The more we spread the word the
closer we come to realizing success.
boilerplate image

THE HIGH COST OF HIGH SCHOOL DROPOUTS: New Alliance Brief Pegs Cost of Class of 2007 Dropouts at $329 Billion

Rating
"Each class of high school dropouts damages the economy," said Bob Wise

Coming on the heels of the Associated Press story, a new issue brief from the Alliance for Excellent Education puts a price tag on what the millions of students who drop out of school each year cost the nation and states. For the Class of 2007, the cost is $329 billion. That’s the amount that the nation’s economy would have benefited from if the dropouts from the Class of 2007 had instead earned their diplomas, according to The High Cost of High School Dropouts: What the Nation Pays for Inadequate High Schools.

“Each class of high school dropouts damages the economy,” said Bob Wise, president of the Alliance for Excellent Education and former governor of West Virginia. “In its current form, the No Child Left Behind Act does little to address the crisis in America’s high schools, and Congress must take action to support states and districts in putting reforms into place that will allow all students, at all levels, to receive the assistance they need to be successful in school and graduate. The economic future and security of the nation depend on it.”

According to the U.S. Census Bureau, the average annual income for a high school dropout is $17,299, compared to $26,933 for a high school graduate, a difference of $9,634. But the Alliance analysis goes even further. Using research by Cecilia Rouse, professor of economics and public affairs at Princeton University, who found that each dropout, over his or her lifetime, costs the nation approximately $260,000, and high school graduation rate data from Chris Swanson of Editorial Projects in Education, the Alliance was able to determine the average additional lifetime income if one class of dropouts were to graduate.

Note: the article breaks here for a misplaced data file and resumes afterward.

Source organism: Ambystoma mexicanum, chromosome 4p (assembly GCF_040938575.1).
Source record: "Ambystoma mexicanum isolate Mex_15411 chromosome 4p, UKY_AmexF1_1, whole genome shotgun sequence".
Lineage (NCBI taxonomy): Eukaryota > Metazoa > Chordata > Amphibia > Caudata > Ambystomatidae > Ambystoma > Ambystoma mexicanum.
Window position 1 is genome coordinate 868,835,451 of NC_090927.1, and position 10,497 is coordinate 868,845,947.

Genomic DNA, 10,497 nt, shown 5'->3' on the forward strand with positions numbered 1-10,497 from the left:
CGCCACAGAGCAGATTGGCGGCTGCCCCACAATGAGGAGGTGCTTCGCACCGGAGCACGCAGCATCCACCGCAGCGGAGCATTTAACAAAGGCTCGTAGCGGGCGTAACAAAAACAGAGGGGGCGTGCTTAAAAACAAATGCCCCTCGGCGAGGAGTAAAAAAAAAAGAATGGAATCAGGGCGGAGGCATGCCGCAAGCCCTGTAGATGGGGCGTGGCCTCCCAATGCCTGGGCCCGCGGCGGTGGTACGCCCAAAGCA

The costs vary widely across states, with larger states such as California, Texas, and Florida paying the highest price for dropouts. But smaller states with low graduation rates such as Nevada and South Carolina also saw huge losses. A sample of the losses incurred from across the nation appears in the table below.

State

9th Graders(2003-2004)

Estimated Graduation Rate (2006-2007)

Estimated Number of Dropouts for the Class of 2007

Total Lifetime Additional Income if Dropouts Graduated

California

528,564

70.7%

154,869

$40,266,005,520

Colorado

63,312

74.6%

16,081

$4,181,124,480

Florida

253,565

60.5%

100,158

$26,041,125,500

Michigan

153,567

69.1%

47,452

$12,337,572,780

Nevada

34,779

54.0%

15,998

$4,159,568,400

New York

257,475

65.0%

90,116

$23,430,225,000

South Carolina

69,415

53.8%

32,070

$8,338,129,800

Texas

377,912

67.3%

123,577

$32,130,078,240

 

“Everyone benefits from increased graduation rates,” the brief reads. “The graduates themselves, on average, will earn higher wages and enjoy more comfortable and secure lifestyles. At the same time, the nation benefits from their increased purchasing power, collects higher tax receipts, and sees higher levels of worker productivity.”

The brief points out that unless high schools are able to graduate their students at higher rates, more than twelve million students will drop out during the course of the next decade. The result will be a loss to the nation of over $3 trillion.

The complete brief, which includes a state-by-state breakdown for all fifty states and the District of Columbia, is available here.

Join the Conversation

Your email is never published nor shared.

What is this?
Add 2 to 2 =
The simple math problem you are being asked to solve is necessary to help block spam submissions.

Close

 

Every Child a Graduate. Every Child Prepared for Life.